We know that Apple will revamp some products on a pretty regular schedule: the iPhone, for example. Others get slightly less frequent updates, like the iPad or MacBooks.
But what about the Apple products that seem to sometimes go years without a refresh? There are more than a few of them, and while some occasionally find themselves in the rumor spotlight, others just continue chugging along as they are—perhaps doomed to an evolutionary dead-end, or maybe to be resurrected when Apple decides the moment is ripe.
Let’s take a moment to praise some of these unsung heroes, and hope that they may one day earn a press release or perhaps, unlikely as it might be, some stage time at an Apple event.
For many of us, a Wi-Fi network is no less crucial to our everyday lives than running water or electricity. (It’s certainly just as frustrating when it’s not working.) Apple first rolled out its AirPort base station way back in 1999, and since then it’s updated the device every few years, as well as expanding the line to include a smaller version, the Express, and a version with an included hard drive for backups, the Time Capsule. The last update to the line, which added support for the newest Wi-Fi standard, 802.11ac, was back in 2013.
I’ve got an older version of the AirPort Extreme in my house, and it’s been running with nary a hitch since I first installed it about six years back. For a while, it seemed like there was a new, faster Wi-Fi standard every few years, but the latest developments in wireless networking have been less about speed and more about coverage. Companies like eero and Google, for example, have started rolling out devices that use seamless mesh networks to blanket your entire house.
This seems like the kind of feature that Apple would want to get in on. Currently, setting up multiple AirPorts to cover your house is not for the faint of heart. I’ve had great luck deploying the AirPort Express for several members of my family, but I know more than a few folks who end up with some places in their houses that the signal just won’t reach. Add in the kind of network control that devices like those or Circle with Disney provide to manage network access for kids and it would make a worthy revamp to Apple’s network offering.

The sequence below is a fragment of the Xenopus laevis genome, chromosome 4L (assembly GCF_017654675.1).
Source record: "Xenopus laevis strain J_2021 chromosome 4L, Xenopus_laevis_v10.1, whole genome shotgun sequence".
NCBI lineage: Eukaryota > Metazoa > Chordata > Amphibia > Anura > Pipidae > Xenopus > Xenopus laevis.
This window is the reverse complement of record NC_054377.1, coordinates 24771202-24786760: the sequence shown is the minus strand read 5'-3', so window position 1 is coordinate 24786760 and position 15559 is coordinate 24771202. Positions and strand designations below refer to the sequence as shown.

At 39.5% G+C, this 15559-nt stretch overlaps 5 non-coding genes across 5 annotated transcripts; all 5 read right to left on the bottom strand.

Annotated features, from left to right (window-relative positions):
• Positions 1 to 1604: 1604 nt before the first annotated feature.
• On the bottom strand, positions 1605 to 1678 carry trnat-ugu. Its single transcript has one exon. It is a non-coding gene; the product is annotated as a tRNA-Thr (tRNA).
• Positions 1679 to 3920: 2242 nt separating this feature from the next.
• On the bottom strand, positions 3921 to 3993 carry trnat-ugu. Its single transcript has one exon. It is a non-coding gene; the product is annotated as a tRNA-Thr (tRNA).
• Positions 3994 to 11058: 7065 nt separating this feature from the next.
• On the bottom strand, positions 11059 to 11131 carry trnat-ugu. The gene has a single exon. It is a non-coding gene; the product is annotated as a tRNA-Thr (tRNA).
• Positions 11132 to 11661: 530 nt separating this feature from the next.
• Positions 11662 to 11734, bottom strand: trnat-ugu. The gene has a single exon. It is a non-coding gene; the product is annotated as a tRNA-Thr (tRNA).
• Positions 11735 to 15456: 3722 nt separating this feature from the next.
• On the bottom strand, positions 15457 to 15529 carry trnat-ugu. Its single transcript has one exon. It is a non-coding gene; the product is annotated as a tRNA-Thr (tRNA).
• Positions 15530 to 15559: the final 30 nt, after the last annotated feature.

When it comes to Apple’s displays, Retina has been the watchword for the last several years. The company’s added high-definition screens to pretty much all of its product lines. But one whole arena has been neglected in the Retina transition: Macs with external displays.
The last update to the company’s external display line was the 2011 Thunderbolt Display, which Apple ceased selling earlier this year. But Apple still sells two headless Macs, the mini and the Pro, each of which could certainly use a high-quality monitor. For the moment, the only real option is to go third-party which, while it might certainly provide more bang for your buck than the traditionally pricey Apple displays, does lack some of the niceties offered by first-party models, such as a power connector for laptops. (Of course, these days Apple has multiple power connectors for its laptops, so that’s a little more annoying.)
Rumors have been suggesting for some time now that Apple will launch a Retina successor to its display line, possibly including an embedded graphics card to help drive the display. Like its predecessor, it could also act as a docking solution for Apple laptops which, if the MacBook is any indication, are going to be increasingly port-shy. While it probably won’t be cheap, that’s hardly anything new: Apple’s brand is predicated on people paying a little more to get a little more.
Is the iPod dead? Well, mostly. Like it or not, most people use their phones for listening to music these days. But mostly dead is still partly alive, and Apple’s kept the shuffle, nano, and touch around. There are still plenty of great uses for those devices, whether it be for working out, lending out digital content in schools and libraries, or as gifts for kids who aren’t quite ready for a phone of their own.
I don’t expect to see major changes to the nano or shuffle—Apple seems to have taken them about as far as they’re likely to go. The iPod touch is a slightly more interesting question: unlike the others, it runs iOS and it was updated just last year, which means it’s compatible with iOS 10. But it still lacks many features that are standard on its iOS siblings, like Touch ID, and it’s stuck at a iPhone 5s-style 4-inch screen.
Few of Apple’s competitors ever made a device of the iPod touch’s ilk, instead preferring to direct customers to phones or small tablets. Not to say that Apple should follow the example of its rivals, but it certainly seems that the writing for the iPod touch is on the wall. Still, an iOS device with a phone form factor and no data plan may remain a compelling product category—perhaps it could someday be reborn as an iPad micro.
Odds and ends
Plenty of other Apple products could use some TLC. The Mac Pro and Mac mini both receive pretty sparse updates. Apple’s wireless peripherals could perhaps add some of the features rumored to come to the MacBook Pro, like a customizable touch bar and Touch ID. And hey, would it kill them to put out a wireless extended keyboard with a number pad?
When it comes to products, Apple’s got a pretty deep bench, and it’s not going to update all of them on the regular: it has to pick and choose what it devotes its energies to. But the virtue of having a broad catalog means that Apple can always decide to bring some of those products back from the dead, when the time is right.
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